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In a Divorce Who Gets What?

In a Divorce Who Gets What?

In Australia, the laws governing the distribution of property and assets during a divorce are contained in the Family Law Act 1975. The general principle is that the court will aim to divide the property and assets of the parties in a just and equitable manner, having regard to the financial and non-financial contributions made by each party to the acquisition, conservation, and improvement of the property, and the future needs of each party and any children of the marriage.

There are several factors that the court may consider when determining how to divide the property and assets of the parties, including:

  • The financial and non-financial contributions made by each party to the acquisition, conservation, and improvement of the property.
  • The future needs of each party, including the need to provide for any children of the marriage.
  • The income, property, and financial resources of each party.
  • The age and health of each party.
  • The commitments of each party to the welfare of any children of the marriage.
  • Any liability of a party for the maintenance of any other person.
  • Any significant difference in the parties’ contributions to the marriage, including homemaking and parenting responsibilities.

Ultimately, the court will consider all of these factors and any other relevant circumstances in determining how to divide the property and assets of the parties in a divorce case.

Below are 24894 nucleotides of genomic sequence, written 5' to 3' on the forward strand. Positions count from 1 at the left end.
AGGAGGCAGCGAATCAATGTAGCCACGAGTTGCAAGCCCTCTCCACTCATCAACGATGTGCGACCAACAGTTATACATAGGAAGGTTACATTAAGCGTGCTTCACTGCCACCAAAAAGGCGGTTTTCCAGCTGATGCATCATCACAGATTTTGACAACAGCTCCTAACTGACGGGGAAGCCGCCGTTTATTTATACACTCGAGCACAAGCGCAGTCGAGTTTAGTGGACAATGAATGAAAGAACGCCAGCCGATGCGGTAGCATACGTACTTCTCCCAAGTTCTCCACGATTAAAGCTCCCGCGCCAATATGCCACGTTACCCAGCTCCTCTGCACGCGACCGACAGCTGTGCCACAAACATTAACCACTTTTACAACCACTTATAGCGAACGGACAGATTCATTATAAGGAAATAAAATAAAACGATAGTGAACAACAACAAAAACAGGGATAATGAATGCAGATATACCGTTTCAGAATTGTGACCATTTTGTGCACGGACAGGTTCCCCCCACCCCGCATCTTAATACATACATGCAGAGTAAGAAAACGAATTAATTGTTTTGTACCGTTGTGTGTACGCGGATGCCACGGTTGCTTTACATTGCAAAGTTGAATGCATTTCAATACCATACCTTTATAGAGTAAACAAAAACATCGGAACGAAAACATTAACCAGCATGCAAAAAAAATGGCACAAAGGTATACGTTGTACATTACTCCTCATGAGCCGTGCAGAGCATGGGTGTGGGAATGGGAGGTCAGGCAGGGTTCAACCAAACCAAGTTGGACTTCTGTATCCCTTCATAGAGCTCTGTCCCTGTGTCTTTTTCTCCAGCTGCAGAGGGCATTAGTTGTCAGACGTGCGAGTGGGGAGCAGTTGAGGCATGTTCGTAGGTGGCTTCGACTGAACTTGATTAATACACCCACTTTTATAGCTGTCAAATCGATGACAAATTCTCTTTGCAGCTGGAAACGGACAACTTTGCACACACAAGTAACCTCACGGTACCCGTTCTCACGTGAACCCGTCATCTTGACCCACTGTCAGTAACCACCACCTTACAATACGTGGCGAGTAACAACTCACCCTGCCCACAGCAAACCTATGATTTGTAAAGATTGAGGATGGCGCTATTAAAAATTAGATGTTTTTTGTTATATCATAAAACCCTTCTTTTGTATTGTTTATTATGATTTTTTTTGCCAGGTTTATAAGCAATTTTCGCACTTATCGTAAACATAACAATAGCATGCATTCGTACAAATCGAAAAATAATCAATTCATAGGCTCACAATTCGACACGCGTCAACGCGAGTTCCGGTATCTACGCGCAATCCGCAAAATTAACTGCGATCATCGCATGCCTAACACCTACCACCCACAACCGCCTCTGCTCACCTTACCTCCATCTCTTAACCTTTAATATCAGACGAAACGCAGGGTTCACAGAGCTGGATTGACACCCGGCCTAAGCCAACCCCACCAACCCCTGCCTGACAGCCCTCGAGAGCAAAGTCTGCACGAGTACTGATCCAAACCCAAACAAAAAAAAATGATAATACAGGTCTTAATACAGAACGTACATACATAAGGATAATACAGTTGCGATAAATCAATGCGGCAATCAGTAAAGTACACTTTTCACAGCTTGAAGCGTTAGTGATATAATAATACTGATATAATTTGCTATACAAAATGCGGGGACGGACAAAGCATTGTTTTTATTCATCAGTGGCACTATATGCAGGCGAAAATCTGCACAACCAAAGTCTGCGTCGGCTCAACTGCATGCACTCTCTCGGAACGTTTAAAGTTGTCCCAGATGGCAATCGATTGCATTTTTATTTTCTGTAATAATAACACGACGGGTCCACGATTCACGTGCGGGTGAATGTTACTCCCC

Do Mothers Get More in a Divorce?

In a divorce, the court’s primary concern is to divide the property and assets of the parties in a just and equitable manner, having regard to the financial and non-financial contributions made by each party to the acquisition, conservation, and improvement of the property, and the future needs of each party and any children of the marriage. The court does not have a preference for one party over the other based on gender.

In some cases, a mother may be awarded a larger share of the property and assets if the court determines that it is necessary to provide for her and any children of the marriage. For example, if the mother has primary custody of the children and is responsible for their care and upbringing, the court may consider this when determining how to divide the property and assets. However, this is not always the case and will depend on the specific circumstances of each case.